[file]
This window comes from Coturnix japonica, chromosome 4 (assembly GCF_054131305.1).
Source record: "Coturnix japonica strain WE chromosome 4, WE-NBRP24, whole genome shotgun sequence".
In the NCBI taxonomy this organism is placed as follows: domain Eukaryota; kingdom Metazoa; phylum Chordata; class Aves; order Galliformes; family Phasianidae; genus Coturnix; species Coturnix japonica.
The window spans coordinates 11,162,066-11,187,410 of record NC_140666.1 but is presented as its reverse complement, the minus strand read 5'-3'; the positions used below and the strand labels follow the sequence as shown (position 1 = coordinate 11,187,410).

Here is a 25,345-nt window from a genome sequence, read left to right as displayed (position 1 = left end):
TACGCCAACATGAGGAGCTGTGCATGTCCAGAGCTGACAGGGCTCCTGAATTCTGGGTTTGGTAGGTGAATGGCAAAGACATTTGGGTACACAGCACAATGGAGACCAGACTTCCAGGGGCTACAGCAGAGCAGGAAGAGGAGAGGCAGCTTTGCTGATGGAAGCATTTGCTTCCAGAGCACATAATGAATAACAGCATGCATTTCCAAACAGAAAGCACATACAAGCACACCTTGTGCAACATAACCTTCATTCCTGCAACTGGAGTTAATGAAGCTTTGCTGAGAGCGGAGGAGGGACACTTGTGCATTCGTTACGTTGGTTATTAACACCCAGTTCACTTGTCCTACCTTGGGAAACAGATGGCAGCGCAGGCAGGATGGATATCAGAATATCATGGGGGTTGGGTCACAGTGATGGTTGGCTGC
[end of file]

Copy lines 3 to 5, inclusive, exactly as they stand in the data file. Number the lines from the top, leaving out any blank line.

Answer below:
In the NCBI taxonomy this organism is placed as follows: domain Eukaryota; kingdom Metazoa; phylum Chordata; class Aves; order Galliformes; family Phasianidae; genus Coturnix; species Coturnix japonica.
The window spans coordinates 11,162,066-11,187,410 of record NC_140666.1 but is presented as its reverse complement, the minus strand read 5'-3'; the positions used below and the strand labels follow the sequence as shown (position 1 = coordinate 11,187,410).

Here is a 25,345-nt window from a genome sequence, read left to right as displayed (position 1 = left end):